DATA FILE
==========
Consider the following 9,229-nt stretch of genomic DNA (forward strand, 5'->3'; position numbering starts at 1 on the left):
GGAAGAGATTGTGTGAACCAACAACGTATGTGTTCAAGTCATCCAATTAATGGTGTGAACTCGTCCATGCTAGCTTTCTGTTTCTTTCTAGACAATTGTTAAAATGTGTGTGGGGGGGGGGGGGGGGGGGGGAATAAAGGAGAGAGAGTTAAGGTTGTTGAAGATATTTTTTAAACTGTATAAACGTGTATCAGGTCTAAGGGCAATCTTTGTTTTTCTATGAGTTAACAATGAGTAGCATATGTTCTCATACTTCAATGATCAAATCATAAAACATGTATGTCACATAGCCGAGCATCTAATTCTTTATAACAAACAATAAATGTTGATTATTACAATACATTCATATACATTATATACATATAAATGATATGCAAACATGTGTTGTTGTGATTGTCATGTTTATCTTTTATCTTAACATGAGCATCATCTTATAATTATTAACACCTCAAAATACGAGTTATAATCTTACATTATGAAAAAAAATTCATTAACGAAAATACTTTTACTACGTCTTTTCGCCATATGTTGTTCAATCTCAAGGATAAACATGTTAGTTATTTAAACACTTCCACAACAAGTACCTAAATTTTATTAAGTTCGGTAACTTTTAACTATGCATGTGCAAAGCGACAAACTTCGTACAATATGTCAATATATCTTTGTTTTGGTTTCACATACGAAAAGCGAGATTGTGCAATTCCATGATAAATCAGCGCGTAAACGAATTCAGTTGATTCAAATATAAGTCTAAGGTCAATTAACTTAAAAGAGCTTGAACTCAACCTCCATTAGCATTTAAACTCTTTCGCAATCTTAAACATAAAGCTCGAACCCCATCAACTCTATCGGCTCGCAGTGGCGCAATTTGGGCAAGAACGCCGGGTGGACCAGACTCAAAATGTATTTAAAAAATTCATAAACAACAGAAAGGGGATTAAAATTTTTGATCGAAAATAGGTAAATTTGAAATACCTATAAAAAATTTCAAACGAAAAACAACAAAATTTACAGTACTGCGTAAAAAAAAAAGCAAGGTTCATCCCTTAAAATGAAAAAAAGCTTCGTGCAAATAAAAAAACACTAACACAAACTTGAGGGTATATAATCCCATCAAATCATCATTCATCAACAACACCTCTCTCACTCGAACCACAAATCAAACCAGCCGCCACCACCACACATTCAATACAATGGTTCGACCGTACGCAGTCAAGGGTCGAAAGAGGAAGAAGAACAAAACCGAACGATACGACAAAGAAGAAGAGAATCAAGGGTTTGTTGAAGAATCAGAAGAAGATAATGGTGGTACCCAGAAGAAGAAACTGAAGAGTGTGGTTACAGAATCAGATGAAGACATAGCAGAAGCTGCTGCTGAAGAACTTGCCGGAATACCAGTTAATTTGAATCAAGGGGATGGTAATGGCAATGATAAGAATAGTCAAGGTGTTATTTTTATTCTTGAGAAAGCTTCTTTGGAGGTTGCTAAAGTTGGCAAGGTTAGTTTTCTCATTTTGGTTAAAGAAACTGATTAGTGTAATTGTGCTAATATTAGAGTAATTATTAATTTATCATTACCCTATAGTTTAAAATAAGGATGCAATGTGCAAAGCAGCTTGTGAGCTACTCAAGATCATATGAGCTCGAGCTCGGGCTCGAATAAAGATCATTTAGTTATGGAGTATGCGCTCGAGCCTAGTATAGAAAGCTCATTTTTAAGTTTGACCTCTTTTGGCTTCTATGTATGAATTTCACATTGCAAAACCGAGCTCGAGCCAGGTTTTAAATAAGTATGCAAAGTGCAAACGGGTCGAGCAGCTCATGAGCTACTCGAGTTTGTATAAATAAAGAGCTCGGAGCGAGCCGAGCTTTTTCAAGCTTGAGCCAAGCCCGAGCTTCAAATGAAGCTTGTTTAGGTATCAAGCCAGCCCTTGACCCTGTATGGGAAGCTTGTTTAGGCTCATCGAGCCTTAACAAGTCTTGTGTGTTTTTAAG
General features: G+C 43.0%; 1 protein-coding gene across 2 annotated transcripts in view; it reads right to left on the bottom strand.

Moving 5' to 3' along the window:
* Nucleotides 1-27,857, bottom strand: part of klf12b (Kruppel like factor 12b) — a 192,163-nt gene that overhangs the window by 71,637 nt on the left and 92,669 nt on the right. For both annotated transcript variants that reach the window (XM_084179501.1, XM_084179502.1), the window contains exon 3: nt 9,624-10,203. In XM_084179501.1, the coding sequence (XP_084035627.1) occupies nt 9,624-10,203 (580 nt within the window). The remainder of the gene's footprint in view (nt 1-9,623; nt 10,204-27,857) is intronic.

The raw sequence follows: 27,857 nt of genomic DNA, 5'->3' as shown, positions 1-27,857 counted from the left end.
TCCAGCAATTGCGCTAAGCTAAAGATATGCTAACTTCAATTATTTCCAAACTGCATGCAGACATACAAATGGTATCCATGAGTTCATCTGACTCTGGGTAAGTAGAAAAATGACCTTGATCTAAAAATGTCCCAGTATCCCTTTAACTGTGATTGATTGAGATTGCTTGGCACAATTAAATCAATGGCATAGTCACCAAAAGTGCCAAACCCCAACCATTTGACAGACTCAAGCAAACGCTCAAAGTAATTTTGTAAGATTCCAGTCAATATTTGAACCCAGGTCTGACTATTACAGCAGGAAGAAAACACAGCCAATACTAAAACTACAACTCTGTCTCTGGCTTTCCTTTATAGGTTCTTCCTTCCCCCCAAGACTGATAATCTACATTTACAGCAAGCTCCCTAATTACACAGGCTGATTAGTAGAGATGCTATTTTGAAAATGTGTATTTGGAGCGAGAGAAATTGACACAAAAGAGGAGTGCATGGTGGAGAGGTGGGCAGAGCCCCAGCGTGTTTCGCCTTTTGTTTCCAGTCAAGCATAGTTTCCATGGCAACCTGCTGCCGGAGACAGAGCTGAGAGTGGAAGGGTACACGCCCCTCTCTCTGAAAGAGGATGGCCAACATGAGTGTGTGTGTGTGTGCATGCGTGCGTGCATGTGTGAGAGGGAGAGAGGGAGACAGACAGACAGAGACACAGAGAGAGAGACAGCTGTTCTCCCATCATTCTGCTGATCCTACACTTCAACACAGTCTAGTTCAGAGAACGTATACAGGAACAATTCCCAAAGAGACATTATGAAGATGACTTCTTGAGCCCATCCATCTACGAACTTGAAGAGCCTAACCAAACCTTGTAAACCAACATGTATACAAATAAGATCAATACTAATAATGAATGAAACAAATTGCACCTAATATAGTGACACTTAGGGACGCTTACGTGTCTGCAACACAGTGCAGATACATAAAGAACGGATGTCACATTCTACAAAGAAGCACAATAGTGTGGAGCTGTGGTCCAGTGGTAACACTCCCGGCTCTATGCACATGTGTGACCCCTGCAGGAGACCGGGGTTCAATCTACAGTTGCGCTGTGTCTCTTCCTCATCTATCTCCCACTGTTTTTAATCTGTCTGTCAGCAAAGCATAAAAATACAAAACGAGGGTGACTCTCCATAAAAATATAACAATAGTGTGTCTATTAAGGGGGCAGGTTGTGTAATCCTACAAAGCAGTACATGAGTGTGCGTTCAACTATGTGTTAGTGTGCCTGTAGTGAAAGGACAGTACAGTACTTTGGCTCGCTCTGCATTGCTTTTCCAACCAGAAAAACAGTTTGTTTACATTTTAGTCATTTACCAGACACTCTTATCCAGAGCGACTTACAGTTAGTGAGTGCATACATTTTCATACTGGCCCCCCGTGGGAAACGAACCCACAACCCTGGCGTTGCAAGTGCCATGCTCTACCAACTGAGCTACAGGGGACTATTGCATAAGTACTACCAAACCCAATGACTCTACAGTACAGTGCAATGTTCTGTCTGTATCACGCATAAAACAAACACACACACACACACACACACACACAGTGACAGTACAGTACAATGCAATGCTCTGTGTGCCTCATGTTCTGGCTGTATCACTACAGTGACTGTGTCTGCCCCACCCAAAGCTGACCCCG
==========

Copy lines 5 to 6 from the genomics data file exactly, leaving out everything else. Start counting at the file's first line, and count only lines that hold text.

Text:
* Nucleotides 1-27,857, bottom strand: part of klf12b (Kruppel like factor 12b) — a 192,163-nt gene that overhangs the window by 71,637 nt on the left and 92,669 nt on the right. For both annotated transcript variants that reach the window (XM_084179501.1, XM_084179502.1), the window contains exon 3: nt 9,624-10,203. In XM_084179501.1, the coding sequence (XP_084035627.1) occupies nt 9,624-10,203 (580 nt within the window). The remainder of the gene's footprint in view (nt 1-9,623; nt 10,204-27,857) is intronic.

The raw sequence follows: 27,857 nt of genomic DNA, 5'->3' as shown, positions 1-27,857 counted from the left end.